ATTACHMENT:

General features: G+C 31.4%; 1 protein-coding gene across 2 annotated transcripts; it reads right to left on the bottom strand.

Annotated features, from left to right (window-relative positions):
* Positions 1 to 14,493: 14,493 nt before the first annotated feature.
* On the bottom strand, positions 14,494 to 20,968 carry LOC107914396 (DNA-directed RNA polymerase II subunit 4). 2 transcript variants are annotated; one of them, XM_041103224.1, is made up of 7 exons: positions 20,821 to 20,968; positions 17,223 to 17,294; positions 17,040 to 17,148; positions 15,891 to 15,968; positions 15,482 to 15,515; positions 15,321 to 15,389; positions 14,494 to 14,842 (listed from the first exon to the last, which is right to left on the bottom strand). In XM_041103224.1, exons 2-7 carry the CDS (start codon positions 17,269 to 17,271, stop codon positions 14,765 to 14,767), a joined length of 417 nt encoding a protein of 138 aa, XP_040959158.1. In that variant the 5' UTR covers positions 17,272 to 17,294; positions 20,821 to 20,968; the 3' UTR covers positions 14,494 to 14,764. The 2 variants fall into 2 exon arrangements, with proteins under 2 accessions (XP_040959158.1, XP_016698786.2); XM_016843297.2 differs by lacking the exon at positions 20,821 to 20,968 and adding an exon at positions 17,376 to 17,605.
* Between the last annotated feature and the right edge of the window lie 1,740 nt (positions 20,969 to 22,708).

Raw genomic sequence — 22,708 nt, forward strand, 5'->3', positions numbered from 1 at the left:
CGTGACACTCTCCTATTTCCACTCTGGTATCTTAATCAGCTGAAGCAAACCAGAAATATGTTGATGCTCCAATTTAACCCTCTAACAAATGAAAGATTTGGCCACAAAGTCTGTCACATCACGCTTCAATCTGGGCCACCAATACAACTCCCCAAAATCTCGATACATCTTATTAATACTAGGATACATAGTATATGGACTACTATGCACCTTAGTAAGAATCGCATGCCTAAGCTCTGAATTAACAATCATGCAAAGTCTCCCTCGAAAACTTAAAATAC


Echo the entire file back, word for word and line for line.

General features: G+C 31.4%; 1 protein-coding gene across 2 annotated transcripts; it reads right to left on the bottom strand.

Annotated features, from left to right (window-relative positions):
* Positions 1 to 14,493: 14,493 nt before the first annotated feature.
* On the bottom strand, positions 14,494 to 20,968 carry LOC107914396 (DNA-directed RNA polymerase II subunit 4). 2 transcript variants are annotated; one of them, XM_041103224.1, is made up of 7 exons: positions 20,821 to 20,968; positions 17,223 to 17,294; positions 17,040 to 17,148; positions 15,891 to 15,968; positions 15,482 to 15,515; positions 15,321 to 15,389; positions 14,494 to 14,842 (listed from the first exon to the last, which is right to left on the bottom strand). In XM_041103224.1, exons 2-7 carry the CDS (start codon positions 17,269 to 17,271, stop codon positions 14,765 to 14,767), a joined length of 417 nt encoding a protein of 138 aa, XP_040959158.1. In that variant the 5' UTR covers positions 17,272 to 17,294; positions 20,821 to 20,968; the 3' UTR covers positions 14,494 to 14,764. The 2 variants fall into 2 exon arrangements, with proteins under 2 accessions (XP_040959158.1, XP_016698786.2); XM_016843297.2 differs by lacking the exon at positions 20,821 to 20,968 and adding an exon at positions 17,376 to 17,605.
* Between the last annotated feature and the right edge of the window lie 1,740 nt (positions 20,969 to 22,708).

Raw genomic sequence — 22,708 nt, forward strand, 5'->3', positions numbered from 1 at the left:
CGTGACACTCTCCTATTTCCACTCTGGTATCTTAATCAGCTGAAGCAAACCAGAAATATGTTGATGCTCCAATTTAACCCTCTAACAAATGAAAGATTTGGCCACAAAGTCTGTCACATCACGCTTCAATCTGGGCCACCAATACAACTCCCCAAAATCTCGATACATCTTATTAATACTAGGATACATAGTATATGGACTACTATGCACCTTAGTAAGAATCGCATGCCTAAGCTCTGAATTAACAATCATGCAAAGTCTCCCTCGAAAACTTAAAATAC